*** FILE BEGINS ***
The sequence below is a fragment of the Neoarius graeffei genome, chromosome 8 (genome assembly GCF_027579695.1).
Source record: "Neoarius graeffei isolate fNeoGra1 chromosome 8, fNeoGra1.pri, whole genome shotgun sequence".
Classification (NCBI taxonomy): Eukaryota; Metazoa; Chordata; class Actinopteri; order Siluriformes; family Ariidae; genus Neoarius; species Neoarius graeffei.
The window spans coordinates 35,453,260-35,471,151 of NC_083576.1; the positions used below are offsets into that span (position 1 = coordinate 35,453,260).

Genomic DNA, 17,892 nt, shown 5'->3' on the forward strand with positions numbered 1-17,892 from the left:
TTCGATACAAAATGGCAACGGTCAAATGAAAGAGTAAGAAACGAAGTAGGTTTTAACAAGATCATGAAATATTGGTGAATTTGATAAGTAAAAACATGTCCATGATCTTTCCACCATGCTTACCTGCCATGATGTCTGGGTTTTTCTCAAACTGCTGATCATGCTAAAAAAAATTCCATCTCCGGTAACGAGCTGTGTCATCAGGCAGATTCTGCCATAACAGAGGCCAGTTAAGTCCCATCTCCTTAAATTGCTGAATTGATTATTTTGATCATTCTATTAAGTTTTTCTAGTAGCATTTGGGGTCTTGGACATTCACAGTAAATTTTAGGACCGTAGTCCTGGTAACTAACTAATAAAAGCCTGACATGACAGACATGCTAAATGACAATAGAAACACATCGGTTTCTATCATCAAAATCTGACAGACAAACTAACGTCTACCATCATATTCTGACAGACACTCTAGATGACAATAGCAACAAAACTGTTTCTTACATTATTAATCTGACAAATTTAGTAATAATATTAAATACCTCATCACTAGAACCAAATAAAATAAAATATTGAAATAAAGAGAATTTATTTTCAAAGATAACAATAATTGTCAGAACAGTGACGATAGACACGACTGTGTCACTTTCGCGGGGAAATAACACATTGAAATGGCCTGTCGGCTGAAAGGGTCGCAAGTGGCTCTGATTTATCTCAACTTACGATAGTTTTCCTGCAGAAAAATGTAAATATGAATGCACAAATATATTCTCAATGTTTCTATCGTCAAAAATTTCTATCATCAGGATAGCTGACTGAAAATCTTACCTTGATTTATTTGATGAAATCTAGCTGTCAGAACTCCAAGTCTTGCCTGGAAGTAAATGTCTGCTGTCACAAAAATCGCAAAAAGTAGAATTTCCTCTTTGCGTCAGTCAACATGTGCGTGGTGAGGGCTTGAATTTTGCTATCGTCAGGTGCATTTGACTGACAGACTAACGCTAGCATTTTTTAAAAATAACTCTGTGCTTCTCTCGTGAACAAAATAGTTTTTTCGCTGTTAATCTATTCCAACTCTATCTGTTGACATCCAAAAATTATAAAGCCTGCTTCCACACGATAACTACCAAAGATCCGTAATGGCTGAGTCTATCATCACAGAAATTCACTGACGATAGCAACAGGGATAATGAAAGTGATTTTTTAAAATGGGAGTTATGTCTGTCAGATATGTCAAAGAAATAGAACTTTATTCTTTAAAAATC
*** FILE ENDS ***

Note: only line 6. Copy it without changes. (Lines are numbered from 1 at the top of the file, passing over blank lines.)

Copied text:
TTCGATACAAAATGGCAACGGTCAAATGAAAGAGTAAGAAACGAAGTAGGTTTTAACAAGATCATGAAATATTGGTGAATTTGATAAGTAAAAACATGTCCATGATCTTTCCACCATGCTTACCTGCCATGATGTCTGGGTTTTTCTCAAACTGCTGATCATGCTAAAAAAAATTCCATCTCCGGTAACGAGCTGTGTCATCAGGCAGATTCTGCCATAACAGAGGCCAGTTAAGTCCCATCTCCTTAAATTGCTGAATTGATTATTTTGATCATTCTATTAAGTTTTTCTAGTAGCATTTGGGGTCTTGGACATTCACAGTAAATTTTAGGACCGTAGTCCTGGTAACTAACTAATAAAAGCCTGACATGACAGACATGCTAAATGACAATAGAAACACATCGGTTTCTATCATCAAAATCTGACAGACAAACTAACGTCTACCATCATATTCTGACAGACACTCTAGATGACAATAGCAACAAAACTGTTTCTTACATTATTAATCTGACAAATTTAGTAATAATATTAAATACCTCATCACTAGAACCAAATAAAATAAAATATTGAAATAAAGAGAATTTATTTTCAAAGATAACAATAATTGTCAGAACAGTGACGATAGACACGACTGTGTCACTTTCGCGGGGAAATAACACATTGAAATGGCCTGTCGGCTGAAAGGGTCGCAAGTGGCTCTGATTTATCTCAACTTACGATAGTTTTCCTGCAGAAAAATGTAAATATGAATGCACAAATATATTCTCAATGTTTCTATCGTCAAAAATTTCTATCATCAGGATAGCTGACTGAAAATCTTACCTTGATTTATTTGATGAAATCTAGCTGTCAGAACTCCAAGTCTTGCCTGGAAGTAAATGTCTGCTGTCACAAAAATCGCAAAAAGTAGAATTTCCTCTTTGCGTCAGTCAACATGTGCGTGGTGAGGGCTTGAATTTTGCTATCGTCAGGTGCATTTGACTGACAGACTAACGCTAGCATTTTTTAAAAATAACTCTGTGCTTCTCTCGTGAACAAAATAGTTTTTTCGCTGTTAATCTATTCCAACTCTATCTGTTGACATCCAAAAATTATAAAGCCTGCTTCCACACGATAACTACCAAAGATCCGTAATGGCTGAGTCTATCATCACAGAAATTCACTGACGATAGCAACAGGGATAATGAAAGTGATTTTTTAAAATGGGAGTTATGTCTGTCAGATATGTCAAAGAAATAGAACTTTATTCTTTAAAAATC